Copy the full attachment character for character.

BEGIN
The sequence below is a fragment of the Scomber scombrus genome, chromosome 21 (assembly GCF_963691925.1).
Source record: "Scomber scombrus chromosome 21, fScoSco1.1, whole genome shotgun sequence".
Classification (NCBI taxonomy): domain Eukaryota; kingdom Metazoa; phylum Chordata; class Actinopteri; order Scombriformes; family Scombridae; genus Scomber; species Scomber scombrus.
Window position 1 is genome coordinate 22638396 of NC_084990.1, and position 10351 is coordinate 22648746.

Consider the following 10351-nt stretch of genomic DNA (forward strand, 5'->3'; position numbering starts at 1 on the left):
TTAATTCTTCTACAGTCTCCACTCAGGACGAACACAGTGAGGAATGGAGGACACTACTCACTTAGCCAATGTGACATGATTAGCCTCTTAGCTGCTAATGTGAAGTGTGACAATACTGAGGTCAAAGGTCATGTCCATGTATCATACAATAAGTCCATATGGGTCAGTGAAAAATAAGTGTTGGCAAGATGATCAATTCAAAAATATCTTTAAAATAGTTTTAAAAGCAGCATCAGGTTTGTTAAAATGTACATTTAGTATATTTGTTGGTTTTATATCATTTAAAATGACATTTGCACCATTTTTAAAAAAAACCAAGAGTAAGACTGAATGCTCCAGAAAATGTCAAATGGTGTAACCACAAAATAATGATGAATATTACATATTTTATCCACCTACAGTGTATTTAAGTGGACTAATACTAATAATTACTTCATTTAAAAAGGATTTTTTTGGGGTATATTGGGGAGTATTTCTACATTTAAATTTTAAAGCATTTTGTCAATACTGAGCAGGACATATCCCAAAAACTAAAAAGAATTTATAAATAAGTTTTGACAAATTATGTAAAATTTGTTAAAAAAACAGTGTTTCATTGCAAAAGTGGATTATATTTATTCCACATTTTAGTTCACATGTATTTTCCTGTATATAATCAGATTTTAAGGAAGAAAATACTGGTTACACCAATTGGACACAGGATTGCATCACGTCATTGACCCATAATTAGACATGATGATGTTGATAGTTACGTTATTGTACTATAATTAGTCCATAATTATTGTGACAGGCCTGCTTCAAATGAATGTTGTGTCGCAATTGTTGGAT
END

The sequence below is a fragment of the Scomber scombrus genome, chromosome 21 (assembly GCF_963691925.1).
Source record: "Scomber scombrus chromosome 21, fScoSco1.1, whole genome shotgun sequence".
Classification (NCBI taxonomy): domain Eukaryota; kingdom Metazoa; phylum Chordata; class Actinopteri; order Scombriformes; family Scombridae; genus Scomber; species Scomber scombrus.
Window position 1 is genome coordinate 22638396 of NC_084990.1, and position 10351 is coordinate 22648746.

Consider the following 10351-nt stretch of genomic DNA (forward strand, 5'->3'; position numbering starts at 1 on the left):
TTAATTCTTCTACAGTCTCCACTCAGGACGAACACAGTGAGGAATGGAGGACACTACTCACTTAGCCAATGTGACATGATTAGCCTCTTAGCTGCTAATGTGAAGTGTGACAATACTGAGGTCAAAGGTCATGTCCATGTATCATACAATAAGTCCATATGGGTCAGTGAAAAATAAGTGTTGGCAAGATGATCAATTCAAAAATATCTTTAAAATAGTTTTAAAAGCAGCATCAGGTTTGTTAAAATGTACATTTAGTATATTTGTTGGTTTTATATCATTTAAAATGACATTTGCACCATTTTTAAAAAAAACCAAGAGTAAGACTGAATGCTCCAGAAAATGTCAAATGGTGTAACCACAAAATAATGATGAATATTACATATTTTATCCACCTACAGTGTATTTAAGTGGACTAATACTAATAATTACTTCATTTAAAAAGGATTTTTTTGGGGTATATTGGGGAGTATTTCTACATTTAAATTTTAAAGCATTTTGTCAATACTGAGCAGGACATATCCCAAAAACTAAAAAGAATTTATAAATAAGTTTTGACAAATTATGTAAAATTTGTTAAAAAAACAGTGTTTCATTGCAAAAGTGGATTATATTTATTCCACATTTTAGTTCACATGTATTTTCCTGTATATAATCAGATTTTAAGGAAGAAAATACTGGTTACACCAATTGGACACAGGATTGCATCACGTCATTGACCCATAATTAGACATGATGATGTTGATAGTTACGTTATTGTACTATAATTAGTCCATAATTATTGTGACAGGCCTGCTTCAAATGAATGTTGTGTCGCAATTGTTGGAT